“Sportradar is responsible for technical parts of developing and running K League TV, while the K League is in charge of all administrative and operational activities.”

Suwon Samsung Bluewings’ Yeom Ki-hun (R) fights for the ball with Jeonbuk Hyundai Motors’ Lee Yong (L) during the opening game of South Korea’s K-League football match at Jeonju World Cup Stadium in Jeonju on May 8, 2020. – The towering stands of the 42,477-capacity Jeonju World Cup Stadium stood empty on May 8 as South Korea opened football’s post-coronavirus era without fans, but with an unprecedented international TV audience. (Photo by Jung Yeon-je / AFP) (Photo by JUNG YEON-JE/AFP via Getty Images)


Doojin Sa: “Once the commercial and administrative processes were outlined, we worked with Sportradar to bring K League TV to fruition. We had several learning sessions from Sportradar to prepare us for operating an OTT platform, and we carried out testing before the official launch as the focus was on making sure the streaming and archived videos on demand could run in good quality without errors. Sportradar supported us day and night, so we were able to launch the OTT service without any major issues.”

Dylan Chuan: “It took us roughly two months to plan, formulate the backbone and execute the implementation of the OTT platform. However, we are still in the early phase of implementation as there are further plans to scale up and develop the platform to provide even more content, adding more marketing and features to it.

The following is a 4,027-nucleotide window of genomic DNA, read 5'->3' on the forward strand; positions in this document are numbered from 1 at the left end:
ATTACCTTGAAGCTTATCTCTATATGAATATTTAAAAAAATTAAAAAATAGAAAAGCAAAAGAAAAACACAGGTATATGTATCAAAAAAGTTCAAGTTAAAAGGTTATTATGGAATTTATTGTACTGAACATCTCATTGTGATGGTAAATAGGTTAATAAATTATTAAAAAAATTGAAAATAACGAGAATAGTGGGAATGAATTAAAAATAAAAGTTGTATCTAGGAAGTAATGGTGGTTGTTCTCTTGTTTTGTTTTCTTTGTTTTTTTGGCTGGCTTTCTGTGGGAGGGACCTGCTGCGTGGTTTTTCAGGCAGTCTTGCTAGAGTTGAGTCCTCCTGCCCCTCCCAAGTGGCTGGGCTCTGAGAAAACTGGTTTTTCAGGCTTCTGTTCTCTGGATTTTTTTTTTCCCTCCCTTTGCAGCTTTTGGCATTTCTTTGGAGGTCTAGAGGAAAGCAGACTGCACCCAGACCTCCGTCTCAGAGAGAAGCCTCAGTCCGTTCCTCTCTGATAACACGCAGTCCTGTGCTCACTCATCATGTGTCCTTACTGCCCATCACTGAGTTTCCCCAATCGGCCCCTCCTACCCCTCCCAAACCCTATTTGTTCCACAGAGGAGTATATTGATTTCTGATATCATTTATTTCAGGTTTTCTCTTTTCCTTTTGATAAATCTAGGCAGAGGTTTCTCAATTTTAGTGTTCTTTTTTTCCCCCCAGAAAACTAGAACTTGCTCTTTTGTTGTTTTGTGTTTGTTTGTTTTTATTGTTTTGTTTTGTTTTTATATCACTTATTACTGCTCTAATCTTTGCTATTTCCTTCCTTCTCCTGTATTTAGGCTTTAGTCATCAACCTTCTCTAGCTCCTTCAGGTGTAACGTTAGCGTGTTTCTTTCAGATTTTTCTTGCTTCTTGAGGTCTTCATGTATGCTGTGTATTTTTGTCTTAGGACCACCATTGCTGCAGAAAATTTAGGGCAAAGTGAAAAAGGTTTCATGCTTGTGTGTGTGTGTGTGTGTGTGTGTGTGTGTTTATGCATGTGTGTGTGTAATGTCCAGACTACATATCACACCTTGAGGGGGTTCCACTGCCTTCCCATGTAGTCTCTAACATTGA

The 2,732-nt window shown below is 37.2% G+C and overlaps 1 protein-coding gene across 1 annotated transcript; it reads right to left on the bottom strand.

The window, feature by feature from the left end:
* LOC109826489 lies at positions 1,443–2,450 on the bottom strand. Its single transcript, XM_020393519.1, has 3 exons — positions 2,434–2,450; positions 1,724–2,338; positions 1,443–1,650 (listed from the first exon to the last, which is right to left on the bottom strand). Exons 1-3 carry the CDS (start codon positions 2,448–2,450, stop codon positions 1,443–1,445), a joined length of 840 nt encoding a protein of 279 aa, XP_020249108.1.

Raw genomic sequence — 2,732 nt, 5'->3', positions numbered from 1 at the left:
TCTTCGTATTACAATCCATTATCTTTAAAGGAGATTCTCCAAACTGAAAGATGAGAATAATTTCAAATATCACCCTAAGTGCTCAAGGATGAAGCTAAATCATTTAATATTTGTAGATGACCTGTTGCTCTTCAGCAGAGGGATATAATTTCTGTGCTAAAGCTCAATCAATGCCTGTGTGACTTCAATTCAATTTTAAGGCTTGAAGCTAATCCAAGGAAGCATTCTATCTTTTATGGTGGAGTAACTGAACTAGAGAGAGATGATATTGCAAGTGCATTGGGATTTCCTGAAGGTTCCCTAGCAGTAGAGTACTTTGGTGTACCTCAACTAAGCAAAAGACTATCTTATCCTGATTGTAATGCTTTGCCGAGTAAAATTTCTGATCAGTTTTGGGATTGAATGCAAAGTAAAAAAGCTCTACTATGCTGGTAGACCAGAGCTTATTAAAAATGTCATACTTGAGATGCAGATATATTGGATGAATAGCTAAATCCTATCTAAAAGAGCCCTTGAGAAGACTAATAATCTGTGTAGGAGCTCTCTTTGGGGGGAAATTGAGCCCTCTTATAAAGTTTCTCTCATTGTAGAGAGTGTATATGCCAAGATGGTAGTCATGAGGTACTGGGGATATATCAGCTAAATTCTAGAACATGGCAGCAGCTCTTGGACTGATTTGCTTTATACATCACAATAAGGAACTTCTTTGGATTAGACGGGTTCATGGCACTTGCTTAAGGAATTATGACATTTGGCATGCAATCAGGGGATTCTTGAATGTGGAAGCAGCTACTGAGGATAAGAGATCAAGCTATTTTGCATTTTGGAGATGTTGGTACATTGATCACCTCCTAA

“From the operational side we had a clear goal to launch the platform before the new season at the end of February. To fulfil this goal, we had a kick-off workshop with the K League and a dedicated team was assigned to work on the development of K League TV.

“The team included the account and customer experience manager to organise the processes, workflows and day-to-day operations, and to be a point of contact on OTT-related platform development and maintenance topics for the K League, as well as a project delivery manager and development team – including a designer and engineer – to be responsible for the technical aspects.

“The K League’s team also played a big role in the development of the platform and we had ongoing communications regarding different product parts related to streaming, designs, the registration process, data compliance and more.